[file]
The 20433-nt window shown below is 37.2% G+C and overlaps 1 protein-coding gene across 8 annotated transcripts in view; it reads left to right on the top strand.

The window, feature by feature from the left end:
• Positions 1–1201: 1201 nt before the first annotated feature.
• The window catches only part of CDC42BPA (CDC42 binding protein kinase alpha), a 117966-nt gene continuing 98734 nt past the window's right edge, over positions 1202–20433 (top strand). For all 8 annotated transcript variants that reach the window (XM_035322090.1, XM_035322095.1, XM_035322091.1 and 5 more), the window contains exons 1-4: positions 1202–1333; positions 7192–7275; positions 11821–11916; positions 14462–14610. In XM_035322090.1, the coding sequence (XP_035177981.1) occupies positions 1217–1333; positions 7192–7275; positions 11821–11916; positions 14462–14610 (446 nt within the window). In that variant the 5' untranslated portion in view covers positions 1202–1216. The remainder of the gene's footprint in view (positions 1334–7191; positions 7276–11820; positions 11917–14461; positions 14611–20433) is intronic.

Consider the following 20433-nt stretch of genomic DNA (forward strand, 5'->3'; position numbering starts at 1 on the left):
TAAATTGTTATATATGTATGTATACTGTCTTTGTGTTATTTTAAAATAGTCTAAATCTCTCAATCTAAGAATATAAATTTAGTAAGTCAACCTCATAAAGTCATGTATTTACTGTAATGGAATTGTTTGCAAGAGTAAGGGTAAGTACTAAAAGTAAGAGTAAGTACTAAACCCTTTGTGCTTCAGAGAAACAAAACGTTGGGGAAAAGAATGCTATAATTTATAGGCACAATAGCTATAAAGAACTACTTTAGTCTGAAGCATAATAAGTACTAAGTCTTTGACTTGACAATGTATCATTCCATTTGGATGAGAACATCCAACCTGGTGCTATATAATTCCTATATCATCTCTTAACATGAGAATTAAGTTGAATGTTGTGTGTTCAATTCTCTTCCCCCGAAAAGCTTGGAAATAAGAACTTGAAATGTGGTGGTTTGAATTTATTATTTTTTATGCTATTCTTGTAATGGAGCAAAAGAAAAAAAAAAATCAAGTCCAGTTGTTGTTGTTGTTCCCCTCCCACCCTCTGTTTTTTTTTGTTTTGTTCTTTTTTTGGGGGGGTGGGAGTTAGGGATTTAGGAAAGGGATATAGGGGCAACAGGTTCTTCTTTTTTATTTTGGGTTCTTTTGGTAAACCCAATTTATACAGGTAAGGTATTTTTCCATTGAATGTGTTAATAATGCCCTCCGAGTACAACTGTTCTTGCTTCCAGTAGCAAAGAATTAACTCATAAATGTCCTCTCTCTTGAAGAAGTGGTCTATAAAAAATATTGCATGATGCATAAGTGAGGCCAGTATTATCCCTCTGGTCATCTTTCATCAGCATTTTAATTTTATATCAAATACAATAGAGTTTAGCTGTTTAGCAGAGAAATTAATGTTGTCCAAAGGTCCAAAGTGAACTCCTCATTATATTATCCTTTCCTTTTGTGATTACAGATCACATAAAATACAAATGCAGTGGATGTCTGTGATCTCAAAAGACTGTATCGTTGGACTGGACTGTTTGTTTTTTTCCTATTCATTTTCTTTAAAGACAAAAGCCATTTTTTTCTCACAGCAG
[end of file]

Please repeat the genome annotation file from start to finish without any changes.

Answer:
The 20433-nt window shown below is 37.2% G+C and overlaps 1 protein-coding gene across 8 annotated transcripts in view; it reads left to right on the top strand.

The window, feature by feature from the left end:
• Positions 1–1201: 1201 nt before the first annotated feature.
• The window catches only part of CDC42BPA (CDC42 binding protein kinase alpha), a 117966-nt gene continuing 98734 nt past the window's right edge, over positions 1202–20433 (top strand). For all 8 annotated transcript variants that reach the window (XM_035322090.1, XM_035322095.1, XM_035322091.1 and 5 more), the window contains exons 1-4: positions 1202–1333; positions 7192–7275; positions 11821–11916; positions 14462–14610. In XM_035322090.1, the coding sequence (XP_035177981.1) occupies positions 1217–1333; positions 7192–7275; positions 11821–11916; positions 14462–14610 (446 nt within the window). In that variant the 5' untranslated portion in view covers positions 1202–1216. The remainder of the gene's footprint in view (positions 1334–7191; positions 7276–11820; positions 11917–14461; positions 14611–20433) is intronic.

Consider the following 20433-nt stretch of genomic DNA (forward strand, 5'->3'; position numbering starts at 1 on the left):
TAAATTGTTATATATGTATGTATACTGTCTTTGTGTTATTTTAAAATAGTCTAAATCTCTCAATCTAAGAATATAAATTTAGTAAGTCAACCTCATAAAGTCATGTATTTACTGTAATGGAATTGTTTGCAAGAGTAAGGGTAAGTACTAAAAGTAAGAGTAAGTACTAAACCCTTTGTGCTTCAGAGAAACAAAACGTTGGGGAAAAGAATGCTATAATTTATAGGCACAATAGCTATAAAGAACTACTTTAGTCTGAAGCATAATAAGTACTAAGTCTTTGACTTGACAATGTATCATTCCATTTGGATGAGAACATCCAACCTGGTGCTATATAATTCCTATATCATCTCTTAACATGAGAATTAAGTTGAATGTTGTGTGTTCAATTCTCTTCCCCCGAAAAGCTTGGAAATAAGAACTTGAAATGTGGTGGTTTGAATTTATTATTTTTTATGCTATTCTTGTAATGGAGCAAAAGAAAAAAAAAAATCAAGTCCAGTTGTTGTTGTTGTTCCCCTCCCACCCTCTGTTTTTTTTTGTTTTGTTCTTTTTTTGGGGGGGTGGGAGTTAGGGATTTAGGAAAGGGATATAGGGGCAACAGGTTCTTCTTTTTTATTTTGGGTTCTTTTGGTAAACCCAATTTATACAGGTAAGGTATTTTTCCATTGAATGTGTTAATAATGCCCTCCGAGTACAACTGTTCTTGCTTCCAGTAGCAAAGAATTAACTCATAAATGTCCTCTCTCTTGAAGAAGTGGTCTATAAAAAATATTGCATGATGCATAAGTGAGGCCAGTATTATCCCTCTGGTCATCTTTCATCAGCATTTTAATTTTATATCAAATACAATAGAGTTTAGCTGTTTAGCAGAGAAATTAATGTTGTCCAAAGGTCCAAAGTGAACTCCTCATTATATTATCCTTTCCTTTTGTGATTACAGATCACATAAAATACAAATGCAGTGGATGTCTGTGATCTCAAAAGACTGTATCGTTGGACTGGACTGTTTGTTTTTTTCCTATTCATTTTCTTTAAAGACAAAAGCCATTTTTTTCTCACAGCAG